The shooting schedule will have been planned in the most efficient manner during pre-production. This shooting schedule will be followed as closely as possible by the crew. The production crew will set up equipment, complete the shoot, and then tear it down at each shoot â€” and any on-set issues, such as equipment malfunctions, will have to be dealt with on the fly. Because of the time constraints, everyone on set will be assigned a specific task and will be held accountable for completing it on time.
As needed, multiple takes will be shot with live actors, scenery, or products. On set, the sound will be isolated, but additional sound effects and audio will be added later. A continuity expert may also be hired to ensure that the scenes are consistent between takes and overall.
The length and complexity of production will be determined by the type of video being produced. A simple explainer video could be shot in an afternoon, whereas a full television commercial could require multiple takes over the course of a week. A longer video could take several weeks to complete, especially if multiple locations and sets are desired.
Post-production is the process of putting the shots together. Indeed, this is when the production will begin to take shape. The video and audio will be cleaned up during post-production. Any mistakes will be corrected, and the scenes that have been shot will be added to the final sequence. Before the final video is completed, multiple post-production versions of the video may be cut together.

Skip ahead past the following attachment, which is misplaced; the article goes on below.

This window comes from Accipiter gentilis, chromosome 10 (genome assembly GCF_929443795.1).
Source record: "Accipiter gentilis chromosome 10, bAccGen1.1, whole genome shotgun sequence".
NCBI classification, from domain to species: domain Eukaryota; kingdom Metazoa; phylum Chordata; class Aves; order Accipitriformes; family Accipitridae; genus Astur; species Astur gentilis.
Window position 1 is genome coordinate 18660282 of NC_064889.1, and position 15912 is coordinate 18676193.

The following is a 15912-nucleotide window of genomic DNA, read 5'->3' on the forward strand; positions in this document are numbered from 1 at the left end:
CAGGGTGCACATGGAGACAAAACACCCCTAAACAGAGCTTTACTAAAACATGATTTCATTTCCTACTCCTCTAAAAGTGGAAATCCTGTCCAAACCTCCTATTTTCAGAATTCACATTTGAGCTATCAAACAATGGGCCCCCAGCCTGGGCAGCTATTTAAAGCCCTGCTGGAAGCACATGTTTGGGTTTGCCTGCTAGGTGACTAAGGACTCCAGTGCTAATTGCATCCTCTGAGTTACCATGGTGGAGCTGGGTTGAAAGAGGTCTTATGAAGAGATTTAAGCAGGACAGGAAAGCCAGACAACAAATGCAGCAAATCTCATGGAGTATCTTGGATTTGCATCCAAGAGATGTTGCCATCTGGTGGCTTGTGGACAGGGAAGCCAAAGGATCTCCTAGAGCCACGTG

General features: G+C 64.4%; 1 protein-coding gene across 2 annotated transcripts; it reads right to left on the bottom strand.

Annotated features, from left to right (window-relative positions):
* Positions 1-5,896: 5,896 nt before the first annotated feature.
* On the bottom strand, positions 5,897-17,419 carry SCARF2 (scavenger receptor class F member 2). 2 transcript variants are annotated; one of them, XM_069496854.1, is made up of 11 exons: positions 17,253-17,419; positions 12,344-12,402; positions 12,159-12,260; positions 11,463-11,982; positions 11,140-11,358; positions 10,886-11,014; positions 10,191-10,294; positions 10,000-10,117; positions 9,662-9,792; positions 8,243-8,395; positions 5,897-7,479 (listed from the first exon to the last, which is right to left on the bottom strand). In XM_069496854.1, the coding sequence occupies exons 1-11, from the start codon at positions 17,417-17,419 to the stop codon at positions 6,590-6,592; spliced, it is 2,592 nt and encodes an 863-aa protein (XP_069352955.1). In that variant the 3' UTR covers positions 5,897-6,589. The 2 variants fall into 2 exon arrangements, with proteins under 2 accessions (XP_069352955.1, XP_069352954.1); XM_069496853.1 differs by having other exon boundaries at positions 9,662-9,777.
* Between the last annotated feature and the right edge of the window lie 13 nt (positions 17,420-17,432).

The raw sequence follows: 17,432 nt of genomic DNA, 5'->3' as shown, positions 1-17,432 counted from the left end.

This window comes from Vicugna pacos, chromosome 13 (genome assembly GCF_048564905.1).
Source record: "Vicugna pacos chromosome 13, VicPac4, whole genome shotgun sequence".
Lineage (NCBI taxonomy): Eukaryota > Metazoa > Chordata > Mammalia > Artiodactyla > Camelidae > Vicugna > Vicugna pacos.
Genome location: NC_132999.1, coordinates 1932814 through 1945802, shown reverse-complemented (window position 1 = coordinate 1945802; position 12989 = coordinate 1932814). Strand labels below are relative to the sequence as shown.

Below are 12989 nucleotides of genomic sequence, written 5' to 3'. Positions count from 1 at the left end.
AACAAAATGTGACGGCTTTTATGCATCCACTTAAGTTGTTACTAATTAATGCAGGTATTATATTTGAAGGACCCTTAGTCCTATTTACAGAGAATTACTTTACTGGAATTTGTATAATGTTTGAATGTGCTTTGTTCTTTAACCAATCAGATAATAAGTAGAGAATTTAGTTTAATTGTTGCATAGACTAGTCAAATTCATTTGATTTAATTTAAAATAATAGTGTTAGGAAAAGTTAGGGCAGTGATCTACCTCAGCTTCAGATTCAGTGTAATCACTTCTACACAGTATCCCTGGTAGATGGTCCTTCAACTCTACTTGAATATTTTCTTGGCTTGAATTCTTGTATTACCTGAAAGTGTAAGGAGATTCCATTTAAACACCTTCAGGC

High-quality video and audio make the post-production process much easier. Even though there is a lot that can be done in post-production, even talented and experienced people cannot improve the content's quality. Video can be brightened or coloured-shifted, but it cannot be made clearer, sharper, or higher in resolution. This is why it is critical to begin with the proper equipment and personnel.
Effects such as visual effects, CGI, and narrative audio may be added during post-production. If audio, such as voice lines, were not clear during the initial shoot, actors may be required to return to re-record their lines. This is quite common. During this time, other effects such as text, titles, and captions will be added, and a final version will be compiled for distribution.
Marketing and Distribution
Once the video has been completed successfully, it must be marketed and distributed. Marketing and distribution are determined by the production's target audience. Younger audiences prefer social media and other online venues; older audiences may prefer more traditional media, such as local television stations. Online platforms, in general, are the most accessible and cost-effective. The following are the major types of distribution: